Topsy Theme: Swedish Jazz 1956-1959
Swedish jazz weathered the onslaught of rock 'n' roll, but in the last half of the '50s the audience for jazz declined there just as it did in the music's homeland. Still, with a significant boost from the government's creation of the Swedish Radio Studio Orchestra, headed by Harry Arnold, the great players of Sweden's bop and postbop generations managed to keep working. Pianist Bengt Hallberg, saxophonists Arne Domnerus and Lars Gullin, trombonist Ake Persson, trumpeter Bengt-Arne Wallin, singer Monica Zetterlund and dozens of other musicians found at least occasional employment in various versions of the radio band, which also featured visiting American soloists. Considerable recording continued not only for Swedish labels like Dragon and Metronome but also for the international labels Phillips, Polydor, Columbia and Decca. That trove of commercial recordings, and some private ones, furnished the material for this final box set in Caprice's invaluable survey of the development of Swedish Jazz in the '40s and '50s.
As with the other volumes, I am struck by the overall high quality of musicianship and solo inspiration in these performances. Much of the playing is derivative (what playing is not?), but little of it can be dismissed as imitative. To use tenor saxophone as an example, widespread improvising in the Stan Getz mold was accurate in spirit, style and tone, but tenor men like Carl-Henrik Norin and Rolf Billberg rarely depended on Getz's licks. They had substantial original ideas. Aside from the expected superb performances by such well-known players as Hallberg, Persson, Gullin and Domnerus, one of the pleasures of these sets is encountering surprises that raise questions and make impressions.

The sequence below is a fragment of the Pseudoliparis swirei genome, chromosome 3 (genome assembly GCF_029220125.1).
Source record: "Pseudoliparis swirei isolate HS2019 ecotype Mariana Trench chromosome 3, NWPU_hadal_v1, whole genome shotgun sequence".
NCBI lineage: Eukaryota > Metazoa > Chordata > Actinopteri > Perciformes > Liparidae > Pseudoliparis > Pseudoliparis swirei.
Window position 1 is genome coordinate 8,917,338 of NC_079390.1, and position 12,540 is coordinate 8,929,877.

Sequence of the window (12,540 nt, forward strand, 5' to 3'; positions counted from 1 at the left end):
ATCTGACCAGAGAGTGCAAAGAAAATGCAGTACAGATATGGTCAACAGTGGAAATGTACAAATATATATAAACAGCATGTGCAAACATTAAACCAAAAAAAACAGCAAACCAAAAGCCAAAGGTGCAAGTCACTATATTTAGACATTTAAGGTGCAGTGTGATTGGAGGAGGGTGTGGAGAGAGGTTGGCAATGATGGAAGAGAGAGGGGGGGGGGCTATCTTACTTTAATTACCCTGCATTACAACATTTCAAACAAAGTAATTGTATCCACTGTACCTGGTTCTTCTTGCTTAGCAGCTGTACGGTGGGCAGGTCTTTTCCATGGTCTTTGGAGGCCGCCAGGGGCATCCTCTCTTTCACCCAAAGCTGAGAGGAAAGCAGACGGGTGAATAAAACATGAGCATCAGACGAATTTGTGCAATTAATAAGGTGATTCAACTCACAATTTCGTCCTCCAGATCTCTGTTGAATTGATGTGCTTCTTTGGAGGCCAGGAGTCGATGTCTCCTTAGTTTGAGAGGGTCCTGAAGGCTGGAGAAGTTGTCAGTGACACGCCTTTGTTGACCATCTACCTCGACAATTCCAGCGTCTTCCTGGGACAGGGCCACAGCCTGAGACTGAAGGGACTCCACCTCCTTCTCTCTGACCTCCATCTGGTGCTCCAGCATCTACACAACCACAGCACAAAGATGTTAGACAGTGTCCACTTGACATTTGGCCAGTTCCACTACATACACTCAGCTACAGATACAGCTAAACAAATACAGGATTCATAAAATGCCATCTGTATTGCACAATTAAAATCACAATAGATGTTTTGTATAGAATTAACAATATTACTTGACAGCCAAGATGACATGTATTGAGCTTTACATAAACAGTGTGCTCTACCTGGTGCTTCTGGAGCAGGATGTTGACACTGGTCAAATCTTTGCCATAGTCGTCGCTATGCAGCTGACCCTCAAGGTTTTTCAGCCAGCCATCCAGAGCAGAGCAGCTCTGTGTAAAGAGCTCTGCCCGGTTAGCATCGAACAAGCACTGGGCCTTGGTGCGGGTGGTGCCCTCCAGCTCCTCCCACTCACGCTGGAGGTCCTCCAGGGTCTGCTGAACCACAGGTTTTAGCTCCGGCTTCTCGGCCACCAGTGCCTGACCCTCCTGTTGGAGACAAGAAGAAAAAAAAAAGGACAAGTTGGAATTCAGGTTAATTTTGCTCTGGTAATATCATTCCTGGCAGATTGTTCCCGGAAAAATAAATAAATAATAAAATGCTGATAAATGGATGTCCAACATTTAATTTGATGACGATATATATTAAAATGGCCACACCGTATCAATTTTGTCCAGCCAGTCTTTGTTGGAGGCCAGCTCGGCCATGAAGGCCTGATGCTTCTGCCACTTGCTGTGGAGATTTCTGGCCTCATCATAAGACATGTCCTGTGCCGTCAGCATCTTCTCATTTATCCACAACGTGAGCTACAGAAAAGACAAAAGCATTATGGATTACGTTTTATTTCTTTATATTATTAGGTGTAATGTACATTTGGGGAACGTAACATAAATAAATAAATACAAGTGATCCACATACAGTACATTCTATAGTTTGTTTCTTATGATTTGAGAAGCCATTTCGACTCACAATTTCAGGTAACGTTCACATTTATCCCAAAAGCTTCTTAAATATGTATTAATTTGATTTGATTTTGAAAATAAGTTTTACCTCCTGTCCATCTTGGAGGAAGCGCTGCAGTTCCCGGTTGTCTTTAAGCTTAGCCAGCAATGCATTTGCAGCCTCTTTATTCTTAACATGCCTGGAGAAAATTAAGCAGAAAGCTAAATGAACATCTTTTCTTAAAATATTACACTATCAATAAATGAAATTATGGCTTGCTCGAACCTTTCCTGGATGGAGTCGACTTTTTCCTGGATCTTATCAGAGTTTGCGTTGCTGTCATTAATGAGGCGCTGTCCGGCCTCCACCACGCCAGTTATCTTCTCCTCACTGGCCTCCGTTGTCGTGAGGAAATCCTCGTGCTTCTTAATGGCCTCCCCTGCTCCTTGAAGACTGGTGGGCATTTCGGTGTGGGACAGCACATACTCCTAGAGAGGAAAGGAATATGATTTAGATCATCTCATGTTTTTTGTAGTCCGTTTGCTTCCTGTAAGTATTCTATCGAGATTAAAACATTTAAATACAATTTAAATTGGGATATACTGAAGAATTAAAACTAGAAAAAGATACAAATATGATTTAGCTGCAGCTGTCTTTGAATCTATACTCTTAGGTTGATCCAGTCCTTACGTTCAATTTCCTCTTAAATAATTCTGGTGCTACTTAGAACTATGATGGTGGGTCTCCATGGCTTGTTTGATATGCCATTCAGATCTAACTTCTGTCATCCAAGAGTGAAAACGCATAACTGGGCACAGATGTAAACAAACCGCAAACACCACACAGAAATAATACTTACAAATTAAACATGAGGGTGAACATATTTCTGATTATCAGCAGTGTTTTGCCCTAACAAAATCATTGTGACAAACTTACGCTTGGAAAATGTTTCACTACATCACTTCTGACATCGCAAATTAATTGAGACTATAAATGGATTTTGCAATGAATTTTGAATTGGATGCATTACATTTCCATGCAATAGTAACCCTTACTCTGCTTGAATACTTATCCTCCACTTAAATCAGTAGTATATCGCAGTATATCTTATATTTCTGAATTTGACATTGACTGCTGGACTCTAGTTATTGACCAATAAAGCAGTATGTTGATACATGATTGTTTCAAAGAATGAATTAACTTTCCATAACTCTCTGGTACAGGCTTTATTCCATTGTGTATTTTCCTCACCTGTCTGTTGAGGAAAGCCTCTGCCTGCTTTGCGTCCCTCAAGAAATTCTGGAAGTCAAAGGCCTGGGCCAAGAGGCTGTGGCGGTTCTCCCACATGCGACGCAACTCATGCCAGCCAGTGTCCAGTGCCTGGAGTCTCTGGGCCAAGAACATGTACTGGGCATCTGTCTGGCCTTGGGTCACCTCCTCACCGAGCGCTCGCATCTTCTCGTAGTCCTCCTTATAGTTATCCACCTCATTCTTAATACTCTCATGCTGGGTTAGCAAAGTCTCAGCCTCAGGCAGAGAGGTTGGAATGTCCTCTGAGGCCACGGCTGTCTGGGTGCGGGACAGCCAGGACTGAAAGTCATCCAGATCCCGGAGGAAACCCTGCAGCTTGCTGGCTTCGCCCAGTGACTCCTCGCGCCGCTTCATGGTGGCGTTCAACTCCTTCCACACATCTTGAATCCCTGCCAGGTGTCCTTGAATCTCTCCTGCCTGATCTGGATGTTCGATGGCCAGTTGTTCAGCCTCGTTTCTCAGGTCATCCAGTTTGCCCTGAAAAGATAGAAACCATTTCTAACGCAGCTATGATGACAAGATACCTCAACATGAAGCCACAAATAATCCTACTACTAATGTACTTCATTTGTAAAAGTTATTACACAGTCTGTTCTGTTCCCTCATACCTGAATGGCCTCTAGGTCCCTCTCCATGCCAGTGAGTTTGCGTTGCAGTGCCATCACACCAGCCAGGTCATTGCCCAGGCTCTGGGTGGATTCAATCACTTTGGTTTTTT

Why does so advanced a player as valve trombonist Kurt Jarnberg show up on only one track? Why did Ernestine Anderson stop singing as simply and directly as she does in her 1956 "Wrap Your Troubles in Dreams" with the Thore Swanerud Trio? Did Jan Johansson do other arranging as effective as his charts for Stan Getz and His Swedish Jazzmen? "Honeysuckle Rose" is the example here. Phil Woods may be indelibly identified with Quincy Jones' "The Midnight Sun Will Never Set," but on the original 1958 recording by Jones and the radio orchestra, Domnerus is equally gripping in his subdued, sure way. Jan Allan's trumpet playing is as impressive for fleetness and quietness as is the better known Rolf Ericson's for fire and range.
The set abounds in stimulating finds, too many to mention in a brief review. It reminds us that Sweden was a fertile place for jazz in the 1950s and that brilliant, young, contemporary Swedish musicians like Jan Lundgren, Peter Asplund and the members of Magnus Lindgren's big band grew out of an impressive tradition. Caprice is between distributors in the U.S. Internet habitues can order from swedishmusicshop.com.